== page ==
decided: April 24, 1979.
IN RE: CHALLENGE TO THE VALIDITY OF WARREN BOROUGH ZONING ORDINANCE NO. 1127 BY BERNARD J. HESSLEY. BERNARD J. HESSLEY, APPELLANT
Appeal from the Order of the Court of Common Pleas of the 37th Judicial District, Warren County Branch, in case of In Re: Challenge to the Validity of Warren Borough Zoning Ordinance, No. 1127 by Bernard J. Hessley, No. 482 of 1977.
Bernard J. Hessley, for appellant.
John P. Edgar, with him Alan A. Garfinkel, and Berkman, Ruslander, Pohl, Lieber & Engel, for appellee.
Judges Crumlish, Jr., Mencer and Craig, sitting as a panel of three. Opinion by Judge Crumlish, Jr.
[ 42 Pa. Commw. Page 212]
On June 14, 1977, at the request of the Warren General Hospital (Hospital) and upon recommendation of the Warren Borough Planning Commission, the zoning ordinance of the Borough of Warren was amended rezoning a certain area from R-2 Low Density Residence District classification to C-1 Service and Professional District classification. The effect of the rezoning was to permit Hospital to construct a physician office building adjacent to Hospital, as well as parking facilities.
We affirm in this appeal the order of the Trial Court which refused proffered evidence on the underlying merits of the appeal and that offered in support of Bernard J. Hessley's inability to post an Appeal Bond.
[ 42 Pa. Commw. Page 213]
A challenge was filed to an amendment to the Borough Zoning Ordinance by Bernard J. Hessley, Appellant, on the ground that the amendment constitutes illegal spot zoning. Hospital petitioned the Warren County Branch, Court of Common Pleas under Section 916 of the Pennsylvania Municipalities Planning Code (MPC)*fn1 to require Hessley to post a bond as a condition to continuing his challenge to the ordinance.*fn2 On November 15, 1977, the Honorable Robert L. Wolfe considered only evidence regarding the damages that would be incurred in delays caused by the litigation. Hessley, pro se, sought to offer testimony on the merits of the appeal. Specifically, he made an offer of proof that the amendment to the zoning ordinance is unconstitutional as spot zoning and an offer of proof that he lacked the financial inability to post an appeal bond.*fn3
Following the hearing of November 15, the court entered an order directing Hessley to post a $24,000 bond for the six-month period commencing November 15, 1977, to be followed by posting a like bond for each succeeding six-month period thereafter during the pendency of the zoning appeal. Appellant then filed a petition for reconsideration of the November 15 order. It was denied on November 23, 1977. Appellant was granted 15 days from November 15 to file the bond. He did not post the required bond, and then filed a praecipe with the prothonotary of the Trial Court to enter final judgment, so that there would be an appealable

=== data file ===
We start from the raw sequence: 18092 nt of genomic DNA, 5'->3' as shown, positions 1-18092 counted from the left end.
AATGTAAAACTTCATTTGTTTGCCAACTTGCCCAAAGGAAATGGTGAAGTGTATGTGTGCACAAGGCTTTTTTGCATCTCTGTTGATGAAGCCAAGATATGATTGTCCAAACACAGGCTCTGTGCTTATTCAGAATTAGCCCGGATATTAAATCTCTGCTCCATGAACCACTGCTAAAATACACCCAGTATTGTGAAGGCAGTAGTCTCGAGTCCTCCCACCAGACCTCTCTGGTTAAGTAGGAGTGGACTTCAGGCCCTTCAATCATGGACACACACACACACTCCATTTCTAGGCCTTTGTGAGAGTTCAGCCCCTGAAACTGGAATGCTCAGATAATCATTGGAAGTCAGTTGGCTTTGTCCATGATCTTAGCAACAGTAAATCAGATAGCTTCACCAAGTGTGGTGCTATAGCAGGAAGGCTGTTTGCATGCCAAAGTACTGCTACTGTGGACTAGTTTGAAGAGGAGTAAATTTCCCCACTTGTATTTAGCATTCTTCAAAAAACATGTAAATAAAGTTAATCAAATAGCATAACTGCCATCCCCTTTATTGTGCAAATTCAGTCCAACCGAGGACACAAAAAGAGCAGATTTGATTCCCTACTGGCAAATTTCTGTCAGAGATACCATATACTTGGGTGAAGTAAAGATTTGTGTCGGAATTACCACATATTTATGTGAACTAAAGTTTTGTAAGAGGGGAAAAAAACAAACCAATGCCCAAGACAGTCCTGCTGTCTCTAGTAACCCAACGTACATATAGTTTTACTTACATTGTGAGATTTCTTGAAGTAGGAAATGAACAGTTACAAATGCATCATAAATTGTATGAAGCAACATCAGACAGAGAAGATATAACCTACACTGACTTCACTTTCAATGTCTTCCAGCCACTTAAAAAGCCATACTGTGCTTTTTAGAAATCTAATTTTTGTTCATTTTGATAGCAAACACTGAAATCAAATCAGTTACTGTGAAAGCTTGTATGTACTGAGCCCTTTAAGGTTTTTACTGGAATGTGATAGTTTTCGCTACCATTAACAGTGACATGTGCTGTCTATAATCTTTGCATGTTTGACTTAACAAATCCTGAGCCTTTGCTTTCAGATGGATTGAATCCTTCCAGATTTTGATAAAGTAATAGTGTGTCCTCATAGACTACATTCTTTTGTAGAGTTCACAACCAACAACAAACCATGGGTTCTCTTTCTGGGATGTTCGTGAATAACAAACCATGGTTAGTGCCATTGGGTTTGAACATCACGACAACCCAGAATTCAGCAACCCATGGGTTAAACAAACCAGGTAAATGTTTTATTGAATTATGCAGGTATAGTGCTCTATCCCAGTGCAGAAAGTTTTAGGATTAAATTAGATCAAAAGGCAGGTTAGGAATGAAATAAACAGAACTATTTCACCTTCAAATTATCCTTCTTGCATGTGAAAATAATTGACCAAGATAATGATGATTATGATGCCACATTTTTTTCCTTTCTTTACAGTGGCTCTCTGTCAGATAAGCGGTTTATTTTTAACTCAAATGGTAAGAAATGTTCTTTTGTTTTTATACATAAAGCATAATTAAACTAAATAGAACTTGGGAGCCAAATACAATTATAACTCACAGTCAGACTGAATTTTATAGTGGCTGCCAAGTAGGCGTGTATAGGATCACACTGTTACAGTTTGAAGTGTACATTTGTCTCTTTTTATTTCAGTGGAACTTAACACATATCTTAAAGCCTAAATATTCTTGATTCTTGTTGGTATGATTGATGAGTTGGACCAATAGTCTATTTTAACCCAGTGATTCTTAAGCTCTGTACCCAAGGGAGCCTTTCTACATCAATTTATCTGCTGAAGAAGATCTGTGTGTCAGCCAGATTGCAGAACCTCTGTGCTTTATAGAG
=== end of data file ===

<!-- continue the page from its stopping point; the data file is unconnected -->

[ 42 Pa. Commw. Page 214]
order under Pa. R.A.P. No. 301(c). It is from the entry of this judgment that Appellant appeals to this Court.*fn4
Hessley contends that Section 916 of the MPC as it existed at the time of the bond hearing violated the due process clause of the Pennsylvania Constitution as well as the due process and equal protection clauses contained in the 14th Amendment of the United States Constitution.*fn5 Specifically, he asserts that the bond provisions of Section 916 deny a would-be appellant who cannot afford to post a bond the right to be heard on appeal in violation of Article I, Section 11 of The Pennsylvania Constitution and the 14th Amendment to the United States Constitution. He further asserts
[ 42 Pa. Commw. Page 215]
that Section 916 violates the Equal Protection Clause of the 14th Amendment insofar as it categorizes prospective appellants into those who can and those who cannot afford to post bond, i.e., discrimination on the basis of wealth. While he recognizes that this Court has recently considered similar constitutional attacks on Section 916 and found that the statutory provisions herein challenged do not violate due process or equal protection of the law, he would have us reconsider those decisions and remand for consideration of the merits of the appeal before ordering a bond be posted as well as a determination of his financial ability to post the bond. This we decline because the Trial Court properly followed the legislative mandate of Section 916 of the MPC as it was then written and interpreted by this Court. In its hearing the court below properly limited itself to a consideration of the amount of damages to be incurred by Hospital as a result of the delay in the proposed construction and correctly excluded from the hearing Appellant's proof concerning the underlying merits of the zoning appeal.
While Section 916 provides that whether or not the petition for bond should be granted and the amount of such bond rests in the sound discretion of the court, we held in Hercek, supra, that the court's inquiry is limited to a determination of the reasonably anticipated damages a landowner will suffer as a result of the delay caused by the appeal. We specifically held that the issues of the underlying merits of the appeal and protestant's financial ability to post bond were beyond the purview and scope of the immediate issue before the court in bond hearing under Section 916. Such evidence is irrelevant to the purpose of the hearing which is solely to determine the amount of damages which can reasonably be anticipated as a result of the delay. Review of the record tells us that the court below followed precisely the mandate of Section 916 as interpreted
[ 42 Pa. Commw. Page 216]
by this Court and that the amount of the bonds required to be filed by Appellant are based upon competent evidence on the issue of the cost of delay to be incurred by Hospital.
And Now, this 24th day of April, 1979, the decision and order of the Court of Common Pleas of the 37th Judicial District, Warren County Branch, is hereby affirmed.